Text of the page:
Tim Field has co-authored a book about children whose death or
    suicide has been associated with bullying.4 He believes
    there is a clear pattern to bullying-related suicide in
    children.

    “Bullying causes psychiatric injury over time, leading to
    reactive depression which can cause a person’s objectivity to
    waver. Typically, the child gets bullied for a long time and
    finally says something, but instead of the situation being resolved
    they may find themselves in greater danger. The school goes into
    denial and the parents, if they take it up, get labelled as
    troublemakers.”

    But Peter Wilson, director of the children’s mental health
    charity Young Minds, believes the causes of suicide among children
    and young people are more complex. “Some kids do live a nightmare,
    but lots of children who are bullied don’t kill themselves. About
    one in 20 teenagers has a significant clinical depression and in
    children under 12 it’s about 2 per cent. But not all children who
    are depressed try to kill themselves.

    “We’re not going to eradicate suicide. But children and young
    people do need well-trained people to talk to. Also a lot depends
    on how well modulated parents and carers can be, staying with and
    bothering about their teenage children when they become secretive,
    hostile and difficult. So there should be opportunities for them to
    talk through things as well.

    “Suicide among younger children is a disturbing problem which we
    don’t really understand much about. What it does show is that
    children have extreme states of mind, and we should be providing
    services which respond to that fact.”

    1 Office of National Statistics,
    Mortality Statistics: Cause, England and Wales 1999,
    (Table 3), Stationery Office 2000.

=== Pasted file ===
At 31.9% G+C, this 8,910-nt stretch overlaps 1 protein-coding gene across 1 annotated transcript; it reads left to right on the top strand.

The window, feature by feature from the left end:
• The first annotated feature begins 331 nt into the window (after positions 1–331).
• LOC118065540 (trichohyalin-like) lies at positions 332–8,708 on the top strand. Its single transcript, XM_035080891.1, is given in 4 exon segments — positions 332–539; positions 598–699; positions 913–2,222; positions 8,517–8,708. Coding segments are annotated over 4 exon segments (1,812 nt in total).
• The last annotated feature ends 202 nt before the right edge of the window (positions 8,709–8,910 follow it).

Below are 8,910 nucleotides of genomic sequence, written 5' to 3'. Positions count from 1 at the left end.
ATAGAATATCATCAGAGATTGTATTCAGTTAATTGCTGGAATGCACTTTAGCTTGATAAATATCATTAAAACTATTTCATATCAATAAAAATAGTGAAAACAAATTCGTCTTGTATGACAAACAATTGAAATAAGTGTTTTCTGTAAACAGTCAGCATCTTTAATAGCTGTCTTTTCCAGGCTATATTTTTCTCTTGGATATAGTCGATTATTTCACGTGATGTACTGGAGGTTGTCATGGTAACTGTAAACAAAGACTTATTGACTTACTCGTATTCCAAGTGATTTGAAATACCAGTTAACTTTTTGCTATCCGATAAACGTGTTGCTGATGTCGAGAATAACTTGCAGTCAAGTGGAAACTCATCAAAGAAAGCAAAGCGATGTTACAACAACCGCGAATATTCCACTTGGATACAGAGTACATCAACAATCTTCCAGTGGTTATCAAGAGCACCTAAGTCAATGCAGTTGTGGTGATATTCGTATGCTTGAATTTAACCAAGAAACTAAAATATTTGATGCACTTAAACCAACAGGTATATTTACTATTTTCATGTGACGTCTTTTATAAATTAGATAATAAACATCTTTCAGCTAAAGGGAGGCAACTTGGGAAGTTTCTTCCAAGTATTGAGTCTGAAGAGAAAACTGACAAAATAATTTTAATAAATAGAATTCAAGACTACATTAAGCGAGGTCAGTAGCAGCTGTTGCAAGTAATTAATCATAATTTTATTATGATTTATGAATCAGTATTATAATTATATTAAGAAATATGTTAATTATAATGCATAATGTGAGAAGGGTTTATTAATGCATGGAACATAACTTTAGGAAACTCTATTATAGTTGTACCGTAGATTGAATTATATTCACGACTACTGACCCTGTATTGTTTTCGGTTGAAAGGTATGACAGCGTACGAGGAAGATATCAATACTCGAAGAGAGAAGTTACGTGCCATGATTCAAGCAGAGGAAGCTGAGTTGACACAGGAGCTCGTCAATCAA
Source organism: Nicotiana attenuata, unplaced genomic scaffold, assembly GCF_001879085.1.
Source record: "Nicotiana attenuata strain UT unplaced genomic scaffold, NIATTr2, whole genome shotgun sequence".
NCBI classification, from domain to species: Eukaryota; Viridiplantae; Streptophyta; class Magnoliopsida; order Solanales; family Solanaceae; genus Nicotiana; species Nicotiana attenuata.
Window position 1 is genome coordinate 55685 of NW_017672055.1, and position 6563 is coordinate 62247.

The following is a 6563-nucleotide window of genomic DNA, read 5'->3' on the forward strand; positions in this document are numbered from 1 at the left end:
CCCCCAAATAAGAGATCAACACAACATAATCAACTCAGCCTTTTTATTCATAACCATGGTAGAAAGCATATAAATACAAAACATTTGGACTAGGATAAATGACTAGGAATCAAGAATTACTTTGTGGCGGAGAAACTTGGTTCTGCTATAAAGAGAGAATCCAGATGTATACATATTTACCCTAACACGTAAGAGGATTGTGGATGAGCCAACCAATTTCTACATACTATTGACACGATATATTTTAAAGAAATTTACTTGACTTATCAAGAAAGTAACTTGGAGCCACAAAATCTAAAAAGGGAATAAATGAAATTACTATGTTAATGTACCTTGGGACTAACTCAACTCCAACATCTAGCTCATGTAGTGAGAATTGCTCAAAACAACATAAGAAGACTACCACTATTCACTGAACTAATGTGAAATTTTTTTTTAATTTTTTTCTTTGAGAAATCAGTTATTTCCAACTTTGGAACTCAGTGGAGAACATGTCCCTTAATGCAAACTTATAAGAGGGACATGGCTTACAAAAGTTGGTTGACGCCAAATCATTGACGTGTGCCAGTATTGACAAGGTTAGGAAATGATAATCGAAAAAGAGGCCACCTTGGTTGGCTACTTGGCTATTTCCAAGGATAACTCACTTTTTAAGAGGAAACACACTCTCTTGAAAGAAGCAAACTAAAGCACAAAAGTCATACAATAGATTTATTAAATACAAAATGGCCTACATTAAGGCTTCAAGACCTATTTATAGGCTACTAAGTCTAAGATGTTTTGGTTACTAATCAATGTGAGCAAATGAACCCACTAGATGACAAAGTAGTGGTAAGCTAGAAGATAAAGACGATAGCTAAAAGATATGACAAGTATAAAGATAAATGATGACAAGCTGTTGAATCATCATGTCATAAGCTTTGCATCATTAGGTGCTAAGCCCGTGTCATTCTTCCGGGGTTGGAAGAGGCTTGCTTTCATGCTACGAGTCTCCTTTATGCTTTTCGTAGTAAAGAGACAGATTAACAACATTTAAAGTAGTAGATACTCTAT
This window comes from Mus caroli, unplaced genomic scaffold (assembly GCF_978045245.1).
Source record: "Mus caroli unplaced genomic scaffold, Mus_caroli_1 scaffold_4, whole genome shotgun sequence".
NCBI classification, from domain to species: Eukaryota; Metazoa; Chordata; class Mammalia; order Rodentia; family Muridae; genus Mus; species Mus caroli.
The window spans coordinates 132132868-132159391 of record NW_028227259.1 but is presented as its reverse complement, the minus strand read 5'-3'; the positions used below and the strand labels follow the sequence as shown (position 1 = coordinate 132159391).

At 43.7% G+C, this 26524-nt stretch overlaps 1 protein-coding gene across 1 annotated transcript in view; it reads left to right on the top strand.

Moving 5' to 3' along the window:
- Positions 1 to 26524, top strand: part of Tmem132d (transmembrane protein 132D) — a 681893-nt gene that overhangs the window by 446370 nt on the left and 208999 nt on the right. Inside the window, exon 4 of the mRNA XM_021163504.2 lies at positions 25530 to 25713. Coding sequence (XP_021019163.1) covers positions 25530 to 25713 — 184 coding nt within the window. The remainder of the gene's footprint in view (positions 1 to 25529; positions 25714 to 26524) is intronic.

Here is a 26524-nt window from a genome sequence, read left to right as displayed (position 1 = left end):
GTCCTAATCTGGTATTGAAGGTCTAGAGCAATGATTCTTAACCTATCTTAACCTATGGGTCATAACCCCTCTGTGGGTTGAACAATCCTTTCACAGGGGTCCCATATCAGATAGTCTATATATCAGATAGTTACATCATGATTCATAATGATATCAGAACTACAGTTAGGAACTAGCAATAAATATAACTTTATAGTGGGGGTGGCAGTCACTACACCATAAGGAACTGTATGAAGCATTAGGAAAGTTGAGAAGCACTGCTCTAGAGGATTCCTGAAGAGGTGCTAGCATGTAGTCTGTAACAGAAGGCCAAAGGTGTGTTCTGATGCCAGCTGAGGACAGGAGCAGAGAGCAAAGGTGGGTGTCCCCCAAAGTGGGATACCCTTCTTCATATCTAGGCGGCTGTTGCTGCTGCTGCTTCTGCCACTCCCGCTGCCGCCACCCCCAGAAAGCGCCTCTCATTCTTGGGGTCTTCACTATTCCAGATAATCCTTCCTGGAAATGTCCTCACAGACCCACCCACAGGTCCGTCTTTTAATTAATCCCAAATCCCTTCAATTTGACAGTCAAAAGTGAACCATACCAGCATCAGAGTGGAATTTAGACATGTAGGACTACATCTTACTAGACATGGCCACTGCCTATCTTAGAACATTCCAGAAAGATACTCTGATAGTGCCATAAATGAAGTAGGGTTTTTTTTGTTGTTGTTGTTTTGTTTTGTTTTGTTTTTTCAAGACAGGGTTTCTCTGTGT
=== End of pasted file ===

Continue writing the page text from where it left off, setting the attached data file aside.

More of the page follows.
www.statistics.gov.uk/downloads/theme_health/DH2_26book_v1.pdf

    2 Royal College of Psychiatrists, Mental
    Health and Growing Up: Suicide and Attempted Suicide
    , Fact
    sheet 29 for parents and teachers. RCP, 1999

    3 Brigid McConville, Saving Young Lives:
    Calls to ChildLine About Suicide
    . ChildLine 2001

    4 Neil Marr and Tim Field, Bullycide:
    Death at Playtime
    , Success Unlimited 2001. From Success
    Unlimited, PO Box 67, Didcot, Oxfordshire OX11 9YS.
    www.successunlimited.co.uk/books

    Suicide indicators

    Calls to ChildLine have led the organisation to put forward the
    following as likely indicators for high suicide risk among young
    people.

    – Talking about methods of suicide

    -n Dwelling on insoluble problems

    – Giving away possessions

    – Hints that “I won’t be around”, or “I won’t cause you any more
    trouble”

    – Change in eating or sleeping habits

    – Withdrawal from friends, family and usual interests

    – Violent or rebellious behaviour, or running away

    – Drinking to excess or misusing drugs

    – Feelings of boredom, restlessness, self-hatred

    – Failing to take care of personal appearance

    – Complaints about headaches, stomach pains, tiredness, or other
    physical symptoms

    – Becoming over-cheerful after a time of depression

    – Unresolved feelings of guilt following the loss of an
    important person or pet (including pop or sports idols)

    Source: ChildLine 2001